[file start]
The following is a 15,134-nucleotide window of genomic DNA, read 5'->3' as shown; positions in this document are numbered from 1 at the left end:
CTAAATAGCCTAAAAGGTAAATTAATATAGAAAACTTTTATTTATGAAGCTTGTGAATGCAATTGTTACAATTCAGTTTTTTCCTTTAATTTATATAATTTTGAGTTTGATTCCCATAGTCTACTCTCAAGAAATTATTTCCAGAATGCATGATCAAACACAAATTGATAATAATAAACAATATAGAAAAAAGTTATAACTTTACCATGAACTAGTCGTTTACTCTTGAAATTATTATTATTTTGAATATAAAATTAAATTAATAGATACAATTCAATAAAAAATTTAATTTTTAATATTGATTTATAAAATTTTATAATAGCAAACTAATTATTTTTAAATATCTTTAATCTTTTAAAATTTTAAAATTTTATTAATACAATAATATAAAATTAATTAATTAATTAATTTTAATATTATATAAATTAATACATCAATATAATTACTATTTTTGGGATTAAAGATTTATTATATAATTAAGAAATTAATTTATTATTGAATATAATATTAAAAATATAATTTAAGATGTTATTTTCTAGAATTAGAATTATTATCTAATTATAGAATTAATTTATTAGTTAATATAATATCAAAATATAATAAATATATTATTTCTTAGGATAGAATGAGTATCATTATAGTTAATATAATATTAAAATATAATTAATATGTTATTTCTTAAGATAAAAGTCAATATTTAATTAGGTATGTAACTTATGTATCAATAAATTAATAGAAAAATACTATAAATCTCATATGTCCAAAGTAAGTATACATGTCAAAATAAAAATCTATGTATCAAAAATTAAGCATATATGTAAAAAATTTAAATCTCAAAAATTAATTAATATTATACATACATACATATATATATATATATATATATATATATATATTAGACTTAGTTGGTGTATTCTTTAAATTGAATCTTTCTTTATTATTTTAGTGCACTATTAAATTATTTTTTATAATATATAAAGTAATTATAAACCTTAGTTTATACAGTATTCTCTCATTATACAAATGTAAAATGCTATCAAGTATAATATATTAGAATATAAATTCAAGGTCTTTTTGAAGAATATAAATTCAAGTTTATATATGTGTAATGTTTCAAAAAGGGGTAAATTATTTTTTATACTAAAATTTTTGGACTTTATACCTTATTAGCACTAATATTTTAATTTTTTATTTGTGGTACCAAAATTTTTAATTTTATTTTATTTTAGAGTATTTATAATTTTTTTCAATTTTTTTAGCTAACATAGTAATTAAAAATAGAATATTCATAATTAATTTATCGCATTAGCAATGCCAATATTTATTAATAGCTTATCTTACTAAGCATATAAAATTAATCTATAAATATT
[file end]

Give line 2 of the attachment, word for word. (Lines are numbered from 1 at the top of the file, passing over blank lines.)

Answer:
CTAAATAGCCTAAAAGGTAAATTAATATAGAAAACTTTTATTTATGAAGCTTGTGAATGCAATTGTTACAATTCAGTTTTTTCCTTTAATTTATATAATTTTGAGTTTGATTCCCATAGTCTACTCTCAAGAAATTATTTCCAGAATGCATGATCAAACACAAATTGATAATAATAAACAATATAGAAAAAAGTTATAACTTTACCATGAACTAGTCGTTTACTCTTGAAATTATTATTATTTTGAATATAAAATTAAATTAATAGATACAATTCAATAAAAAATTTAATTTTTAATATTGATTTATAAAATTTTATAATAGCAAACTAATTATTTTTAAATATCTTTAATCTTTTAAAATTTTAAAATTTTATTAATACAATAATATAAAATTAATTAATTAATTAATTTTAATATTATATAAATTAATACATCAATATAATTACTATTTTTGGGATTAAAGATTTATTATATAATTAAGAAATTAATTTATTATTGAATATAATATTAAAAATATAATTTAAGATGTTATTTTCTAGAATTAGAATTATTATCTAATTATAGAATTAATTTATTAGTTAATATAATATCAAAATATAATAAATATATTATTTCTTAGGATAGAATGAGTATCATTATAGTTAATATAATATTAAAATATAATTAATATGTTATTTCTTAAGATAAAAGTCAATATTTAATTAGGTATGTAACTTATGTATCAATAAATTAATAGAAAAATACTATAAATCTCATATGTCCAAAGTAAGTATACATGTCAAAATAAAAATCTATGTATCAAAAATTAAGCATATATGTAAAAAATTTAAATCTCAAAAATTAATTAATATTATACATACATACATATATATATATATATATATATATATATATATTAGACTTAGTTGGTGTATTCTTTAAATTGAATCTTTCTTTATTATTTTAGTGCACTATTAAATTATTTTTTATAATATATAAAGTAATTATAAACCTTAGTTTATACAGTATTCTCTCATTATACAAATGTAAAATGCTATCAAGTATAATATATTAGAATATAAATTCAAGGTCTTTTTGAAGAATATAAATTCAAGTTTATATATGTGTAATGTTTCAAAAAGGGGTAAATTATTTTTTATACTAAAATTTTTGGACTTTATACCTTATTAGCACTAATATTTTAATTTTTTATTTGTGGTACCAAAATTTTTAATTTTATTTTATTTTAGAGTATTTATAATTTTTTTCAATTTTTTTAGCTAACATAGTAATTAAAAATAGAATATTCATAATTAATTTATCGCATTAGCAATGCCAATATTTATTAATAGCTTATCTTACTAAGCATATAAAATTAATCTATAAATATT